HS2 moves a step closer with publication of draft 'Environmental statement' and design refinement consultations
This was published under the 2010 to 2015 Conservative and Liberal Democrat coalition government
Draft 'Environmental statement' and design refinement consultations launched.
The first phase of HS2, the planned high speed railway between London, the West Midlands, Manchester and Leeds moved another step forward today (16 May 2013) with the launch of consultations on the project’s draft Environmental statement (ES) and proposed design refinement.
The draft ES sets out HS2 Ltd’s current thinking on plans to integrate the line into the landscape using the very latest design and construction methods, both during building and operation.
The design refinement consultation is an opportunity to comment on the most significant proposed changes to the design of phase one of the scheme between London and Birmingham. The refinement, some of which has been made following representations from individuals and organisations, help make the railway the very best it can be.
Transport Secretary Patrick McLoughlin said:
HS2 is absolutely vital for this country, providing a huge economic boost which will generate a return on investment that will continue paying back for generations to come. But you cannot build a new railway line without causing some disruption.
What we can and will do is ensure that disruption is kept to a minimum by using the very latest design and construction methods.
We are confident that through continued hard work we can ensure that many of the feared effects of HS2 never materialise. We also know that the best design for the scheme can only be reached with the input of local communities, environmental groups and all levels of government.
Publication of these plans is a crucial next step and will ensure that construction of the first phase can begin within the next four years.
The draft ES and proposed design refinements are open to full public consultation with responses required by 11 July. Consultation on the draft ES is not a statutory requirement but the government recognises the importance of ensuring widespread engagement on the scheme. Its publication is an important stage in the project as it helps prepare the formal ‘Environmental statement’ that is essential for the Hybrid Bill – effectively the planning application for the project – due to be published later in 2013.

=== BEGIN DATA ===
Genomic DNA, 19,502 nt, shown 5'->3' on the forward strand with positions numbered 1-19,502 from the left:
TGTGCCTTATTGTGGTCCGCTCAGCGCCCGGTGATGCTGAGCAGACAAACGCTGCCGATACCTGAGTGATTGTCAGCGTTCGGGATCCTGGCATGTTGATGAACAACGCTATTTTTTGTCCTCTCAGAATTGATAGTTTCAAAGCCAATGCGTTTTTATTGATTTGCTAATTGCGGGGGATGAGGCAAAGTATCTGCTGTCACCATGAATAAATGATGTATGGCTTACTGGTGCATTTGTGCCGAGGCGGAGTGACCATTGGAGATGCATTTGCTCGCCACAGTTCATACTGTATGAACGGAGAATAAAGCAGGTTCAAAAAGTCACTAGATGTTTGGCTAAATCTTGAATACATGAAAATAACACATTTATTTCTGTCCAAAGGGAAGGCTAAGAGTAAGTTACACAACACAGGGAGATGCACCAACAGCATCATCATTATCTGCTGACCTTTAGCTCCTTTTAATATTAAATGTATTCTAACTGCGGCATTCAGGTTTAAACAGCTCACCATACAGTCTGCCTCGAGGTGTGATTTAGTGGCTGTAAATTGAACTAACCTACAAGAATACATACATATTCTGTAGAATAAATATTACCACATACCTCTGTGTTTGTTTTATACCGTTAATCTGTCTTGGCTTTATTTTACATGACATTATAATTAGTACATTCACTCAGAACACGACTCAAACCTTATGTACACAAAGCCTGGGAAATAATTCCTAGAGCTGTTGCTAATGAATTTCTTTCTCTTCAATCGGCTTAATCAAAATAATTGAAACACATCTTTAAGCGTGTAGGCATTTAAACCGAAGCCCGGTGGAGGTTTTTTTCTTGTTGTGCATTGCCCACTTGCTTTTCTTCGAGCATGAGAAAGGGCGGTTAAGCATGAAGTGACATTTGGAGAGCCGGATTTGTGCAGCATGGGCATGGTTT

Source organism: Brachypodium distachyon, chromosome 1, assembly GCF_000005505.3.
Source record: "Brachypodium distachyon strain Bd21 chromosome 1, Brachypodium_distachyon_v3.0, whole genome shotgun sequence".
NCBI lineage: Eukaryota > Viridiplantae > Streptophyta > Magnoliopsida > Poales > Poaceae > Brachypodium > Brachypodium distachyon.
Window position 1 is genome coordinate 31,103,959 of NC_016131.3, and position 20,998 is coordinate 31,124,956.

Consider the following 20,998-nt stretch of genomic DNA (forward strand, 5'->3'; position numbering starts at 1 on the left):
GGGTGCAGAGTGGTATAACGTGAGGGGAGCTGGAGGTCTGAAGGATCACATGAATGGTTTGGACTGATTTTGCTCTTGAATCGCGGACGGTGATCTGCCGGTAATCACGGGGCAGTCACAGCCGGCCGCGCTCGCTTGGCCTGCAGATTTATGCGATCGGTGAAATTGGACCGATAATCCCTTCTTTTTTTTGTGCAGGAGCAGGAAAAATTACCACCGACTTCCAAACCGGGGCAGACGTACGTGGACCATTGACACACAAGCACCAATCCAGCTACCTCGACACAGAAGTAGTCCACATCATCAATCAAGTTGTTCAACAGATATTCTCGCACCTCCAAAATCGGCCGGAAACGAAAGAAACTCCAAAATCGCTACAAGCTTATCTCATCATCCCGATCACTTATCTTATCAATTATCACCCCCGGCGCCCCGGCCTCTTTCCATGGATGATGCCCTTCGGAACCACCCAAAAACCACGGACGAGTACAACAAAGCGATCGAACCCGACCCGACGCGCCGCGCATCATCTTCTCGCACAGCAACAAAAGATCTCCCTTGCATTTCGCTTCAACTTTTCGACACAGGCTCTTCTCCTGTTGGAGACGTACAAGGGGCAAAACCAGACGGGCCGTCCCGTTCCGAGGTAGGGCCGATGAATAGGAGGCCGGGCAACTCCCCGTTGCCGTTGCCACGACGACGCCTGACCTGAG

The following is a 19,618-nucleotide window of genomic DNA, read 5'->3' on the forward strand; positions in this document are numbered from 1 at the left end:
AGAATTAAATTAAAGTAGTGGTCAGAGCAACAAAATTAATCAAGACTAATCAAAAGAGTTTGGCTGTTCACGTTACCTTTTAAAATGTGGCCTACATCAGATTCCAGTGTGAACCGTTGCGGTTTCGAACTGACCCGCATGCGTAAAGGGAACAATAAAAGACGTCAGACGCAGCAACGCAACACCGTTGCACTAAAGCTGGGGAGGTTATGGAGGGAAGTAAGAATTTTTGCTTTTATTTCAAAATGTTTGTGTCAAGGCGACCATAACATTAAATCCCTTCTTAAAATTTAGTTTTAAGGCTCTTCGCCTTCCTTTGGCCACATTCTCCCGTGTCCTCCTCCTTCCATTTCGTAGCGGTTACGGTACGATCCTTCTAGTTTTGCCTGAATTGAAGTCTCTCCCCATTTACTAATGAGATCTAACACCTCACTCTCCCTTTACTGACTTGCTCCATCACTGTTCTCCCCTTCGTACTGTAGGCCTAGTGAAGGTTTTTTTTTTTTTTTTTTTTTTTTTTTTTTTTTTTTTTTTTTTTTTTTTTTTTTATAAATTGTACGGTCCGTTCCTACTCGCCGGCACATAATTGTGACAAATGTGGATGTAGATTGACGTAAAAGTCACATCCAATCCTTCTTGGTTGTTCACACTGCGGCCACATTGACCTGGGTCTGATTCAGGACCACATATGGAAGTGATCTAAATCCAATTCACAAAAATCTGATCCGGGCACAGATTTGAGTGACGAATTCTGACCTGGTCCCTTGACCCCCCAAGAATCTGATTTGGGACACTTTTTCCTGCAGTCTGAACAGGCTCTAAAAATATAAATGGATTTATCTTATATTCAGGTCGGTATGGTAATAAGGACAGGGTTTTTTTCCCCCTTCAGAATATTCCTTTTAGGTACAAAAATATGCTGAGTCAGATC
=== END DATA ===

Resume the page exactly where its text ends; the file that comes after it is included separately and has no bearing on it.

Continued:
HS2 Ltd is seeking to build on the best practice of constructing and running a high speed network, established both on HS1 and abroad. It is looking to use technology unique to Europe in helping to cut the noise of high speed trains, such as eliminating the gaps between train carriages to cut noise as they travel and boost their aerodynamic efficiency.
Drawing on Japanese expertise, HS2 trains could also be fitted with wheel farings, like on a Citroen DS car, to cut the noise made by the wheels on rails – the biggest source of noise on any electrified railway.
Around 70% of the line’s surface sections between London and the West Midlands will be insulated by cuttings, landscaping and fencing, helping it to harmonise with the landscape.
Earth removed for track laying could be used beside it as noise-absorbing bunds, cutting the amount of earth that has to be transported and therefore reducing the number of tipper truck journeys which create congestion, disruption and pollution.
The most significant proposed design refinement being consulted on for phase one includes tunnelling under Ealing and Northolt in north west London, and at Bromford in the West Midlands. Also published for consultation are revised proposals to redevelop and improve Euston Station to accommodate high speed trains for HS2 without having to knock down and rebuild the entire station.
Notes to editors
High Speed 2 (HS2) will be a new 351 mile high speed railway linking the Britain’s key population centres.
It will link 8 of Britain’s 10 biggest cities, bringing our major cities closer together and two-thirds of people in the North to within 2 hours of London.
The government believes that HS2 will be a vital engine for growth that will help rebalance the economy.
The government published its preferred route for the first phase of HS2 in 2011, consulted the public on the plans and then confirmed the route in January 2012.
Today’s (16 May 2013) draft ES takes account of some recent proposed changes to the route, designed to improve the design of the railway and mitigate environmental impacts. These design changes are themselves also subject to a separate parallel consultation which has also begun today (16 May 2013).
To get powers to build HS2 the government will need to take a Hybrid Bill through Parliament. The full Bill for the first phase of HS2 will be put before Parliament by the end of 2013, the government is aiming for Royal Assent by 2015 with construction on HS2 beginning in 2016 to 2017.
The draft ES sets out a factual assessment of the environmental effects and proposed mitigation for phase one of the railway. The consultation will run for 8 weeks from 16 May 2013 to 11 July 2013.
The design refinement consultation sets out proposed major changes to the design of the phase one route. The consultation will run for 8 weeks from 16 May 2013 to 11 July 2013.
A written ministerial statement has been published in Parliament today (16 May 2013).
HS2 will generate jobs and rebalance the country’s economy, acting as a catalyst for Britain’s future prosperity and creating 100,000 jobs.
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